Monitoring your blood sugar is an important part of diabetes treatment. Whether those glucose levels are checked with a finger meter or a continuous glucose monitor (CGM), with this problem an important part of everyday life, future complications related to diabetes can occur.

But what is considered “normal” when it comes to blood sugar levels?

Diabetes is different for everyone, which means that goals are different for each person and those goals are based on different circumstances. While this is an area that should be discussed with your diabetes care team, the medical community has guidelines for what blood glucose levels should be targeted for certain people.

There is no magic number for your blood sugar. However, many people with diabetes try to keep their glucose levels below 140 mg/dL on average.

Many authorities – including Centers for Disease Control and Prevention (CDC) And World Health Organization (WHO) – Explain glucose levels and what people with diabetes need to do to keep them at peak levels. of 2022 levels The American Diabetes Association (ADA) is a set of guidelines that many experts in the field of diabetes follow. This table lists goals for specific groups of people with diabetes.

Importantly, the ADA revised its glucose dosage guidelines in 2015 to reflect changes in concerns about overtreatment and hypoglycemia. The lower target was 70 mg/dL. Still, a study at the time It concluded that adults, children and the elderly may be more vulnerable to overmedication – especially if they use different insulin doses or glucose-lowering drugs.

As with all diabetes management, these guidelines are used as a starting point by the medical community. Depending on your personal needs, one’s personal goals may vary. Be sure to consult with your doctor and diabetes care team to determine what is best for you.

A major part of managing diabetes involves monitoring blood sugar or glucose levels.

In type 1 diabetes (T1D), a person’s pancreas does not produce the insulin it needs. In type 2 diabetes (T2D), the body may no longer make or use insulin properly.

For T1D or T2D, keeping glucose levels as low as possible is the goal. Sometimes insulin or diabetes medications are used depending on the type of diabetes and individual needs. Many reasons Effects on glucose levels include food, exercise, insulin, medications, stress, etc.

Glucose level targets can be different for everyone, depending on their specific needs.

Getting a “normal” blood sugar or glucose level is a bit of a misnomer. The term “normal” is often used to refer to what a person’s blood sugar would be without diabetes.

However, this terminology is incorrect because even people without diabetes can have high blood sugar levels, especially after a meal and when they eat something high in sugar or complex carbohydrates like pizza or pasta.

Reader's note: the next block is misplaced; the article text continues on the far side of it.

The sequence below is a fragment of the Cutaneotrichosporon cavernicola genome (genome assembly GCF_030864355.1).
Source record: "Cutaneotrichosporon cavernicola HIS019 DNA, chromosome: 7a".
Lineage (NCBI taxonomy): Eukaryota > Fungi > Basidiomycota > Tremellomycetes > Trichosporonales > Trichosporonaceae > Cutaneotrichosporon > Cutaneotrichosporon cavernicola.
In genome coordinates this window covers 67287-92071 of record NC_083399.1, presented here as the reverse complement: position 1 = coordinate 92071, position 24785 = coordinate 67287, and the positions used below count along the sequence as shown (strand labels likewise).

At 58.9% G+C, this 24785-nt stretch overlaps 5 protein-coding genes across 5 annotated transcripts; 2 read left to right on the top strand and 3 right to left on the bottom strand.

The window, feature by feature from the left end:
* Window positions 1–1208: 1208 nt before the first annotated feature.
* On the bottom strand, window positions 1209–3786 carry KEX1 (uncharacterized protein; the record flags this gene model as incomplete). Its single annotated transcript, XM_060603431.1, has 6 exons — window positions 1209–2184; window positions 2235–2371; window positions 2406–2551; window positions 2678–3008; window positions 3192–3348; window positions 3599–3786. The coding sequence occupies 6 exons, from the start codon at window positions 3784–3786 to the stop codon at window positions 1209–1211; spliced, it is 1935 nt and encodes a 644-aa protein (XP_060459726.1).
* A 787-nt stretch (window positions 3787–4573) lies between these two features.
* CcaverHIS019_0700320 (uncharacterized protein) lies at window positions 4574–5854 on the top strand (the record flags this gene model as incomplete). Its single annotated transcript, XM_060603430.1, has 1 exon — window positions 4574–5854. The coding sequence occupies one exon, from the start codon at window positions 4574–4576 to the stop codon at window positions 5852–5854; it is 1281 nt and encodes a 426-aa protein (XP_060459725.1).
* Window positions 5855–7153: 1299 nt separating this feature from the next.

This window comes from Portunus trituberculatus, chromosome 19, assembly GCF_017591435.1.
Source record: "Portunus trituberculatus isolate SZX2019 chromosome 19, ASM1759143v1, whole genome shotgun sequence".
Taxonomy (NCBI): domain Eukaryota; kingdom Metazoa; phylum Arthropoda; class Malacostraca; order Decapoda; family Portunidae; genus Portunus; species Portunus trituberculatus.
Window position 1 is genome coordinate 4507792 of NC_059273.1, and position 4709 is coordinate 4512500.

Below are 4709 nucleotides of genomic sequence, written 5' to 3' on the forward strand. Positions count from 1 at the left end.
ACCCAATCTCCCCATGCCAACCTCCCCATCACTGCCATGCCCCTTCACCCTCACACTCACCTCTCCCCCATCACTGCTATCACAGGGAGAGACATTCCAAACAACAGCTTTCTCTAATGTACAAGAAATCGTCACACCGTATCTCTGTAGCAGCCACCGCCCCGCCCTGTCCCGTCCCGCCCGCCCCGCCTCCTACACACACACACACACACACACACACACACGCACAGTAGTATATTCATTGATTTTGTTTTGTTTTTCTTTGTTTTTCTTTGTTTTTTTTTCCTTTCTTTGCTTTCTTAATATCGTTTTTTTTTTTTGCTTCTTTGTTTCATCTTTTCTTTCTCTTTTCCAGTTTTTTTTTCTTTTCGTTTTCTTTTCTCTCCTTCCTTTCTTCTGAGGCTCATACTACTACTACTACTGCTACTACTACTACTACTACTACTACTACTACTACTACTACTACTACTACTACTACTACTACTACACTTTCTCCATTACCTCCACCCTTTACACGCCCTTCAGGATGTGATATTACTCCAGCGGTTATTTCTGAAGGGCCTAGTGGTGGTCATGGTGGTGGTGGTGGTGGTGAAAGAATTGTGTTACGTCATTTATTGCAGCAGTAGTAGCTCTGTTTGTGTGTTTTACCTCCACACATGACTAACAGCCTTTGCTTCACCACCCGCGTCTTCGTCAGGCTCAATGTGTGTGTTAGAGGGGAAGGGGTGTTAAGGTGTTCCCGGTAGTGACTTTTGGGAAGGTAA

Although that person’s body immediately starts working to balance the rising glucose levels by producing more insulin, their blood sugar may briefly rise above the normal “normal” range. A similar situation can occur during intense exercise or extreme stress if the person’s natural glucose metabolism cannot balance everything quickly enough.

For people with diabetes, the body’s inability to make or use insulin properly means that we need to control our blood sugar levels and take enough insulin – or glucose-lowering drugs – to balance everything out.

A1C measures your average blood sugar over the past 3 months.

You can have your A1C measured intravenously at your doctor’s office or in a lab. Some doctors may do a fingerstick blood test to check your A1C level.

When sugar enters your blood, it binds to a protein called hemoglobin. People with high blood sugar have a high percentage of hemoglobin protein covered with sugar. Your A1C result indicates what percentage of your hemoglobin is bound to sugar.

  • Normal (no diabetes) Below 5.7%
  • Pre-diabetes 5.7% to 6.5%
  • Diabetes: 6.5% or more

In general, the ADA and other clinical guidelines for people with diabetes suggest working closely with your diabetes care team to determine what is best for your A1C goal. In general, clinicians recommend a safe A1C of 7.0%, although this may vary depending on a person’s personal care plan.

It is important to keep in mind that the A1C level does not reflect all aspects of a person’s diabetes management, which means that it does not always reflect your glucose variability, which means that the A1C does not give an indication of high or low blood sugar, and it can. Monitor if your blood sugar fluctuates regularly.

A1C is not the same as your average blood sugar, which can be seen on a fingerstick or your continuous glucose monitor (CGM). This is because the A1C is limited in scope and does not reflect your high and low blood sugar or not at all. Glucose dynamics If you have sudden spikes or drops in your glucose levels.

For this reason, many diabetes experts are reluctant to view A1C as the only “gold standard” for managing a person’s diabetes. Instead, they use that A1C in addition Time Limit (TIR) The numbers show how often your glucose levels are within your individual target range.

Glucose management is an important part of diabetes treatment. There is no magic number for a “normal” glucose or blood sugar level. While there are clinical guidelines on target goals for blood sugar levels and A1C tests, it’s important to remember that “your diabetes can be different.”

You should consult with your endocrinologist and diabetes care team based on your individualized care plan to best determine your glucose goals. Advanced diabetes technology, such as a CGM, can be a point of discussion with your doctor to find ideal glucose levels and healthy timing.

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